Because I was fundraising on behalf of my birthday, it was up to me to choose my fundraising goal. I immediately thought that $2,600 would be an amazing goal to shoot for. Now that I reflect back on my fundraising though, the goal itself may have ultimately been what kept me from reaching it.

I was too focused on creating a goal related to the number 26. And while $2,600 is a great goal (and is absolutely attainable) starting lower and incrementally increasing my goal as my progress went up probably would have been a better approach. I guess I’ve decided that it’s most important to choose a realistic starting point and not to get too hung up on gimmicky goals. You don’t want to discourage people from giving because the goal seems unattainable.

4. Decide when to start, and create a plan

I created my page 4 days before my birthday, which happened to fall on a Thursday this year. So was four business days really enough time to raise $2,600?

Seeing as how I came just short of reach my goal, most of you are probably reading this and saying to yourselves that 4 days was not enough time. And you may be right. On the other hand though, I raised the most amount of money ($1,127) in the first 48 hours of my fundraising endeavor. So does that mean I should have created my page on Wednesday in order to create the ultimate sense of urgency? Would that extra urgency have helped me reach my goal?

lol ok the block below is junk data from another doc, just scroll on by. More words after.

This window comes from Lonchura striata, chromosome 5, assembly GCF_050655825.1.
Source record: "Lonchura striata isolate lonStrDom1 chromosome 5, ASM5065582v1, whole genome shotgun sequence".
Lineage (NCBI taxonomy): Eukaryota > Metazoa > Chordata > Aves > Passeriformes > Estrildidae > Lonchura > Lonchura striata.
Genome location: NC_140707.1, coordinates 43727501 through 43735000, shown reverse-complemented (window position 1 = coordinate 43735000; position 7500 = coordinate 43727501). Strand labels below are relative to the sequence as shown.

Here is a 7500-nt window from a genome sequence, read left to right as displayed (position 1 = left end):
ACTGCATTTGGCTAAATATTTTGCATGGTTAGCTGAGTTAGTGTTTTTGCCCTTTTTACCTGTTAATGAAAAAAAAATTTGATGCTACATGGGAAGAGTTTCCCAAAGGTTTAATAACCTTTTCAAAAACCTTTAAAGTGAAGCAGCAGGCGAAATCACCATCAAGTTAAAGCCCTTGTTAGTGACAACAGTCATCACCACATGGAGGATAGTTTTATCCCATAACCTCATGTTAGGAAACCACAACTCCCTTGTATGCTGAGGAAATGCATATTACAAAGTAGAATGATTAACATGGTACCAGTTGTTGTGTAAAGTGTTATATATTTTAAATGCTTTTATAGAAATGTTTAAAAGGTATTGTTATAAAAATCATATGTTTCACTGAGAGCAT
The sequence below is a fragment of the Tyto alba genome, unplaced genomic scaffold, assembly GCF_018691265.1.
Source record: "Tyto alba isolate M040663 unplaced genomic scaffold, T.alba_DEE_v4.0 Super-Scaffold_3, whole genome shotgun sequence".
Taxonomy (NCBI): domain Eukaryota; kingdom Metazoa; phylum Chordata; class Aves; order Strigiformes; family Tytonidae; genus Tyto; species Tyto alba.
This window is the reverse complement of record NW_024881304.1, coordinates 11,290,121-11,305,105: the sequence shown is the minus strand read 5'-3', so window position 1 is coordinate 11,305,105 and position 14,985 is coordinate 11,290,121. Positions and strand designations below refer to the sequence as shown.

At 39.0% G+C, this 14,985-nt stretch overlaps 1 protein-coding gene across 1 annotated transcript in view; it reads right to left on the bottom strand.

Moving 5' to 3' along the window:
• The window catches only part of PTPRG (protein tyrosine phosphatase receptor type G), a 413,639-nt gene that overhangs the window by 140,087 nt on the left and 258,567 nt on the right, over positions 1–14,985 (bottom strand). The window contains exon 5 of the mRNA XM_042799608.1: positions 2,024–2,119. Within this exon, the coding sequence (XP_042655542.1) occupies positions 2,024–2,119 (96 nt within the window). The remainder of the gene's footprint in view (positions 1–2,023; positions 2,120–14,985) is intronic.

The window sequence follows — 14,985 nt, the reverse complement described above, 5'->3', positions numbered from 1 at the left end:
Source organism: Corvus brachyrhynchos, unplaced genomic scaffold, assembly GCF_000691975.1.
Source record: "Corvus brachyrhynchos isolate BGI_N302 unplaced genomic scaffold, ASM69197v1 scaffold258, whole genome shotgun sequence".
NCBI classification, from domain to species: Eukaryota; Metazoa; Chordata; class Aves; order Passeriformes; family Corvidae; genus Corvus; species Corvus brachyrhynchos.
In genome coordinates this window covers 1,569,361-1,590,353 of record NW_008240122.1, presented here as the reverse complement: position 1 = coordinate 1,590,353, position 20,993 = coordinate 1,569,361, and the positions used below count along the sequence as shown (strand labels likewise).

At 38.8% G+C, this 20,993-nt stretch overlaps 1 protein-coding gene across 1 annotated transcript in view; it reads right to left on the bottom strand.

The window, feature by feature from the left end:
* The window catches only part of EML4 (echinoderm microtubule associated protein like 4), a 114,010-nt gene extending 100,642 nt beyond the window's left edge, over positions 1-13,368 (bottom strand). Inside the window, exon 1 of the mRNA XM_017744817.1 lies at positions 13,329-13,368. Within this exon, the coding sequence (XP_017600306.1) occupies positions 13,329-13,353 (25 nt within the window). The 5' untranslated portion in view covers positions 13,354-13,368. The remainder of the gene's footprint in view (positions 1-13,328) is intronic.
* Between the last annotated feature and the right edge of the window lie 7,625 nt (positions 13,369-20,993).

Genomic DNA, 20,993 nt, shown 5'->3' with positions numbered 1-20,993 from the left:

This is a tough one; you want to have enough time to promote your efforts, but at the same time you don’t want them to stall out. Really you could go either way on this one. There is no one perfect time range.

That’s why I’ve decided that the best solution is to come up with a plan for your individual fundraising, regardless of how many days you’ve chosen to fundraise for. Decide when you want to start fundraising and then think about to how you’re going to reach out each day, what your goal for that day is, and the best ways to achieve it. By plotting a brief plan of attack, it will be less about how long you’ve given yourself, and more about what you’ve chosen to do within that time frame.

In conclusion…

Every individual will fundraise differently and each will encounter various roadblocks along the way. I hope that the examples I’ve shared will be empowering to your supporters and give them a few more tools to help them succeed!

Photo Credit: Flickr User fabbio